By JOHN T. WARD
A proposed alternate-side parking ordinance is up for consideration at the Red Bank council’s only regular session this month.
Also on the agenda as the council moves into its summer meeting schedule: taxes, a new track for Count Basie Fields, the settlement of a disputed records request and more.Here’s a quick rundown:
• The proposed alternate-side parking ordinance would prohibit parking on one side of the street between 9 a.m. and 3 p.m. on specified days of the week, differing by street. For example, parking would be banned on the north side of Marion Street on Tuesdays, and on the south side of that street on Fridays.
Here’s the full street-by-street schedule.
• The 2019 budget, is up for adoption. The plan would raise the local levy by 2.23 percent, or $50.85 for the owner of a property assessed at the town average of $366,231.
• The council is expected to approve the purchase of a replacement running track at Count Basie Fields for $242,580 from Field Turf USA.
Parks and Rec director Charlie Hoffmann tells redbankgreen the installation of the polyurethane surface is expected to occur in July, and will require closing off the track to users for about a month.
• In a related action, there’s a resolution that extends a series of agreements dating back to 1995 with Red Bank Catholic High School that covers the school’s use of the main football field and cost-sharing for maintenance and replacement.
The new pact calls for “increased monetary contributions” by RBC. Details were not immediately posted.
• Ordinances allowing sandwich board signs through the end of 2021; regulating the display of news racks on public sidewalks; and prohibiting illuminated signs facing the Navesink or Swimming river are up for adoption votes.
The planning board cleared all as in compliance with the Master Plan Monday night.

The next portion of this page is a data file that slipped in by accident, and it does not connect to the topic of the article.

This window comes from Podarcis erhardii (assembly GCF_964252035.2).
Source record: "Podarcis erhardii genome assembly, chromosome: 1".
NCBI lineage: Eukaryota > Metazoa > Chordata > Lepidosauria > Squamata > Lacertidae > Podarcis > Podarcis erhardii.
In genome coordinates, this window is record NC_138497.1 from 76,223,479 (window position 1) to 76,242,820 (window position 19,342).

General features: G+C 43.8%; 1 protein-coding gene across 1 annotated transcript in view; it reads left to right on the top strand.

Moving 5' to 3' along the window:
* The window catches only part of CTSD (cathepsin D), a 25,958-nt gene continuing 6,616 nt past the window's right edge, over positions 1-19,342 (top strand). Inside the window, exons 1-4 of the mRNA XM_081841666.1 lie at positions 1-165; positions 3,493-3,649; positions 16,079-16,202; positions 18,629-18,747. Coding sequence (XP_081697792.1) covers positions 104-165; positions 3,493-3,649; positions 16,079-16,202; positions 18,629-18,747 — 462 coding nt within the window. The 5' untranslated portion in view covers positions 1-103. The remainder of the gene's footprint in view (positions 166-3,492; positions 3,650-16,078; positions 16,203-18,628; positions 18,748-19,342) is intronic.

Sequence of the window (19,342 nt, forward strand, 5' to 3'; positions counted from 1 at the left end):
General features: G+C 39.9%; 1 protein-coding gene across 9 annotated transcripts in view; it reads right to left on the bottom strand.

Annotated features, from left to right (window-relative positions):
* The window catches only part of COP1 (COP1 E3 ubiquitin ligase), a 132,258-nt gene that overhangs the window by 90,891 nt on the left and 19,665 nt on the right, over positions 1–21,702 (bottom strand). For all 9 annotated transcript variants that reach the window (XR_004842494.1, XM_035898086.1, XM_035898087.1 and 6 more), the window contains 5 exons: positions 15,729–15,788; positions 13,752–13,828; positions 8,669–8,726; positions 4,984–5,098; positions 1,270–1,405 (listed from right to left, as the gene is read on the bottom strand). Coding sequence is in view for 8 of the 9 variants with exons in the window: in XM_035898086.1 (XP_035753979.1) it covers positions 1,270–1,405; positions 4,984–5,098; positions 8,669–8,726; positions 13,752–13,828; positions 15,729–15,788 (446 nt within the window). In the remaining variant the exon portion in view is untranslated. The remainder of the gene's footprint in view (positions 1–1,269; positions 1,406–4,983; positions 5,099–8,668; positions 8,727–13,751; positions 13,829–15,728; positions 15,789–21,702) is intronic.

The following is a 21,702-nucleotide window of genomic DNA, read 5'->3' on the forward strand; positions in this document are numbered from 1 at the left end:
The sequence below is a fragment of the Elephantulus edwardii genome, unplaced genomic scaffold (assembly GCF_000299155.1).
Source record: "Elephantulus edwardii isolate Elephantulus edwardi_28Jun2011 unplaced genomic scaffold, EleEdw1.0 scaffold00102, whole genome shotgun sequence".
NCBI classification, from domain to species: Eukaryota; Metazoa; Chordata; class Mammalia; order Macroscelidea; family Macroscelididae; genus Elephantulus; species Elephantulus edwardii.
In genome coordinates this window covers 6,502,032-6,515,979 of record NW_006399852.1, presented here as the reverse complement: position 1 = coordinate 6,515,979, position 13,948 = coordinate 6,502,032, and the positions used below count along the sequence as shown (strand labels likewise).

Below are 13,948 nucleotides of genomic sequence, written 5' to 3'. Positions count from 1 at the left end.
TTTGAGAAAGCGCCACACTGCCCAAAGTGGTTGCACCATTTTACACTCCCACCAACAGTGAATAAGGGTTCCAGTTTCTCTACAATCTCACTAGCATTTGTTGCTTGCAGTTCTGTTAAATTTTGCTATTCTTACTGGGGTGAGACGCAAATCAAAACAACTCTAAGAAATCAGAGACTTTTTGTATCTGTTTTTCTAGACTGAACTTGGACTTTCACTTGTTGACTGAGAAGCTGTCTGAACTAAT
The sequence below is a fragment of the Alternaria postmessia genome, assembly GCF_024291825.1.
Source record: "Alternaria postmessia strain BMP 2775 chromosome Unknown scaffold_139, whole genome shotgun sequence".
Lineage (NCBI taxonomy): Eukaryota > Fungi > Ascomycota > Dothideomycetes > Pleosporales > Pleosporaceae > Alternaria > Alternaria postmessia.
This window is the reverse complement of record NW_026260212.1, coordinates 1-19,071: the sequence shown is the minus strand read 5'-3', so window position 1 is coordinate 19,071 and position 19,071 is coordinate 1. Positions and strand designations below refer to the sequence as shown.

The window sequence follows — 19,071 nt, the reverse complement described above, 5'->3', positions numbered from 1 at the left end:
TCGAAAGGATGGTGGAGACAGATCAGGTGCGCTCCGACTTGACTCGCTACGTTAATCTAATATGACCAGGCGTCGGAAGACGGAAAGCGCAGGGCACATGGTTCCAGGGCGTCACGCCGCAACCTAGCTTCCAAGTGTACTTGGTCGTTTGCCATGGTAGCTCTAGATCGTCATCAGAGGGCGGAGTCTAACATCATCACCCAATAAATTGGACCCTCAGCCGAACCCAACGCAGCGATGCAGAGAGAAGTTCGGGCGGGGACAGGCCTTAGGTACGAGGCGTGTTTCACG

The zoning board’s grant of a variance in April allowing Riverview Medical Center to erect an illuminated river-facing sign prompted that ban. But the hospital, the Oyster Point Hotel and any other properties that already have the signs are grandfathered.
• Up for approval is a settlement of a dispute over an Open Public Records Act filing.
According to the resolution, the borough denied an OPRA request filed by Shawn Hopkins in 2014 for “certain information and photographs pertaining to the Borough’s required inspections of private properties under the [Monmouth] County Tax Board’s Assessment Demonstration Program.”
In response, Hopkins filed a complaint with the state Government Records Council, which ruled that he was entitled to the material, the resolution says.
Under the settlement, the borough will also pay Hopkins $1,320.
• Also on the agenda are a handful of negotiated easements related to improvements now underway in and around the English Plaza parking lot that must be adopted as ordinances.
• The council is expected to accept the retirement of Sergeant Robert Talerico Jr. after 26 years in the police department, effective September 1. Michael Reo, a 16-year employee, is retiring from the public works department.
• Millennium Strategies, a grant-writing outfit that has been credited with landing more than $1 million worth of grants for the town, will have its contract renewed after a request-for-proposals process that drew four contenders.
The one-year agreement calls for Millennium to be paid no more than $36,000.
• Grant applications concerning pedestrian and biking issues as well as a rehabilitation of Spring Street are also up for approval.
• The council is expected to discuss a request by a business called American Art Marketing, which has asked to reserve Marine Park for two-day art fairs in May and October of 2020. The company already has the events on its website.
• Red Bank Regional High senior Lauren Marcolus is to be cited as the borough’s highest-ranking student in her class.
The dance major, her class’s salutatorian, plans to attend New York University in the fall.
Here’s the full agenda. The council meets at 6:30 p.m. in the council chamber at borough hall, 90 Monmouth Street.